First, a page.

Working as a solopreneur often means working alone. In fact, since I have no employees, it’s not uncommon for me to go days (sometimes weeks) without actually speaking to anyone other than family and friends. I’ve completed entire projects with clients I’ve never met on the phone or by video, conversing primarily via email or on project management sites.
Though this makes it easier to do my job no matter where I am in the world—whether at home in Southern California or visiting family in the Midwest or UK—it can also sometimes make it more difficult because I don’t have anyone else to really bounce ideas off of when it comes to my business.
If you’re a solopreneur who is feeling this way too, there are a few networking options that are perfect for business owners like us. Here are three to consider.
Sometimes I wonder how to deal with a specific client issue or what types of marketing work best for those in my field. There’ve also been moments when I would’ve loved a little guidance on how to price certain projects or known who to pass a potential client onto if I didn’t feel like we were the right fit. That’s where it helps to have connections with others in my field.
By having a base group of writers that I can make contact with if I have a quick question, I feel less like I’m in this alone. Plus, learning from others’ experiences can keep us from making the same mistakes ourselves, saving us time, aggravation, and, in some cases, money.
One way to make these types of connections is by joining groups in your industry. This puts you in direct contact with others who have been in your shoes and can offer advice when it comes to building and growing your business successfully.
You can find these by doing an online search and inputting your job title, adding “groups and organizations.” For instance, for me, my search would be “writing groups and organizations.” If you’re on LinkedIn, you can search for professional groups in your field there as well.
JobStars also offers a list of some of the associations and organizations that exist, separating them based on industry. So, you may want to check that out too.
A couple years ago, I felt stuck in my business. I mean stuck to the point where I wondered if it was time to just give up. It seemed that, no matter what I did, I couldn’t increase my clientele, which also meant that I wasn’t increasing my income. I had absolutely no idea what to do.
That’s when I learned that one of the industry groups I was part of offered a mastermind for writers who were earning roughly the same amount of income that I was but wanted to learn what it took to take our businesses to the next level. It sounded like a perfect fit, so I decided to join.
Looking back, I can say that becoming part of that mastermind was pivotal for me. After hearing others in the group share their stories and experiences, and seeing how they conducted their business, not only did I realize that I was undervaluing my services (which was reflected in my lower-than-low prices), but also that I wasn’t reaching out to the right clients.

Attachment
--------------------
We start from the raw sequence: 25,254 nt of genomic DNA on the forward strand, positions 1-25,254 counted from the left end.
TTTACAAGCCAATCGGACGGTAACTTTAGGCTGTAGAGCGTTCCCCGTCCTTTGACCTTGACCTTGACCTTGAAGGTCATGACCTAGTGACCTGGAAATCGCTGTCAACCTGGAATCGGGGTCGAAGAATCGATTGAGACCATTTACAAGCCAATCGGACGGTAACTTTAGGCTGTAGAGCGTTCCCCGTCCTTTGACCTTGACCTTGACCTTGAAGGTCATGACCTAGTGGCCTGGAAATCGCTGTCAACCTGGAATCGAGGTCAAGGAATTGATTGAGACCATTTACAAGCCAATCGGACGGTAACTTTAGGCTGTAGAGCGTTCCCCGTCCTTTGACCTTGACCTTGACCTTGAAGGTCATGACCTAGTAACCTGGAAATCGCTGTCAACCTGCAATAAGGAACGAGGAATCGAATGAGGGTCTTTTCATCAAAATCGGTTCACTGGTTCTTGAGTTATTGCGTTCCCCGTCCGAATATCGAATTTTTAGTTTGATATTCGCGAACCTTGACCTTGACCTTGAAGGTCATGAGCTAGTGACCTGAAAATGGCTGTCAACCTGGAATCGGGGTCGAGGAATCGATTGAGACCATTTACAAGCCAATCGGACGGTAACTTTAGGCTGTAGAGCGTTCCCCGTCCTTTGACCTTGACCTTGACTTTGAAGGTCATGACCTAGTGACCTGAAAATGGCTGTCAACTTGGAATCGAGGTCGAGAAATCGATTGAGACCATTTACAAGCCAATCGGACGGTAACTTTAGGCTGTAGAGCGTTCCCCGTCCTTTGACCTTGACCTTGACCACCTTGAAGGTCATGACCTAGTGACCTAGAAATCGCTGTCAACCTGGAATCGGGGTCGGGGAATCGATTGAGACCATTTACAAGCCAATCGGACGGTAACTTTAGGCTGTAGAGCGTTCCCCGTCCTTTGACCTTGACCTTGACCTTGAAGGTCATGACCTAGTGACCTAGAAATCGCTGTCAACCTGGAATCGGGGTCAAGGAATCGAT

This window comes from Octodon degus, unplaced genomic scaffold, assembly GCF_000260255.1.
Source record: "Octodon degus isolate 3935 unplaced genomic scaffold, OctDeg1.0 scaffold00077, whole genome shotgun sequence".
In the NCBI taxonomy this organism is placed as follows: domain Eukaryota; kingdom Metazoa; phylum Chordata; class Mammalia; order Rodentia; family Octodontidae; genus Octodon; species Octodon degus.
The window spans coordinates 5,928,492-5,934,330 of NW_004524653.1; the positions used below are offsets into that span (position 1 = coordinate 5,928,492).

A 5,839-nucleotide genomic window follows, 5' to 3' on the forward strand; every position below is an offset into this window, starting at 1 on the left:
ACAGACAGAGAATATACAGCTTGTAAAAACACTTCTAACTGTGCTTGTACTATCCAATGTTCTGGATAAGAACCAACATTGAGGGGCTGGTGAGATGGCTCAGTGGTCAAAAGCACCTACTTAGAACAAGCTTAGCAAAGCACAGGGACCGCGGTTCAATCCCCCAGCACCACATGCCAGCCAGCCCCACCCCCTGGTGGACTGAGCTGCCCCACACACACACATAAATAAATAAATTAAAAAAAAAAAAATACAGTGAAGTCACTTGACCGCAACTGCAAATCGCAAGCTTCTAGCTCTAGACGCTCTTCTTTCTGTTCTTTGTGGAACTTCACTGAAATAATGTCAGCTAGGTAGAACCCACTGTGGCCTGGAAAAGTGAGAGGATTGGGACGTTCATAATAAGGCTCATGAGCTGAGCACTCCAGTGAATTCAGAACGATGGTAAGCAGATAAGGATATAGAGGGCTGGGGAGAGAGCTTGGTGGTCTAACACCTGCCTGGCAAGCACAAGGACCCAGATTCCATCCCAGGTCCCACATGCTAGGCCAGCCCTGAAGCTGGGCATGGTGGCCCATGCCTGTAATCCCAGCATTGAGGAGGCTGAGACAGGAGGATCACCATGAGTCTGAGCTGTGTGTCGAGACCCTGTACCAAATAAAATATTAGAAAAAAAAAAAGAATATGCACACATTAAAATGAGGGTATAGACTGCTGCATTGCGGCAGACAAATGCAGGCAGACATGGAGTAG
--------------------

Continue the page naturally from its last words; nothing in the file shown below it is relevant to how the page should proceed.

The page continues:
After taking all that I learned from my colleagues in that mastermind and applying it in my own business, I am now reaching my annual business revenue goals. I am proud to say that last year was my best year yet (both in terms of having great clientele and achieving my income goals) and this year is already on track to surpass it, for which I am extremely excited and grateful.
When it comes to joining one, you can either join a basic business mastermind group or find one that is specific to your field, like I did. Either way, you’re sure to pick up tips and tricks that can help you take your one-person business to the next level.
Local Business Groups
If it’s face-to-face contact that you enjoy most, another networking option that is perfect for solopreneurs is joining a local business group. Most meet regularly—whether weekly, bi-weekly, or monthly—giving you the opportunity to get out and physically meet other business owners in your area.
The great thing about local business groups is that these professionals know the consumers in the area. They know how they tend to respond to certain marketing efforts, what they like and what they dislike, and where you can find them both on and offline. Plus, these business-minded people can also potentially connect you with others in the area who can benefit from your services.
To find these types of groups, call your local Chamber of Commerce or search online for “business groups near me.” Meetup can also connect you to a few of the small business groups in your area which are listed on its site, while also providing information about business networking events that are occurring locally that may be of interest to you.
Business Network International (BNI) is another professional networking group, and one with more than 8,500 chapters worldwide, making this an option to consider as well. Not only does BNI give you access to other insightful and helpful business owners, but it also places a high focus on referrals. This enables you to grow your business via recommendation of those in your community who are highly respected professionals.
Just because you’re in business for yourself and by yourself doesn’t mean that you have to go about it alone. Networking with others is a great way to grow your business, while being more sociable at the same time, helping you to better meet all of your personal and professional goals.short url: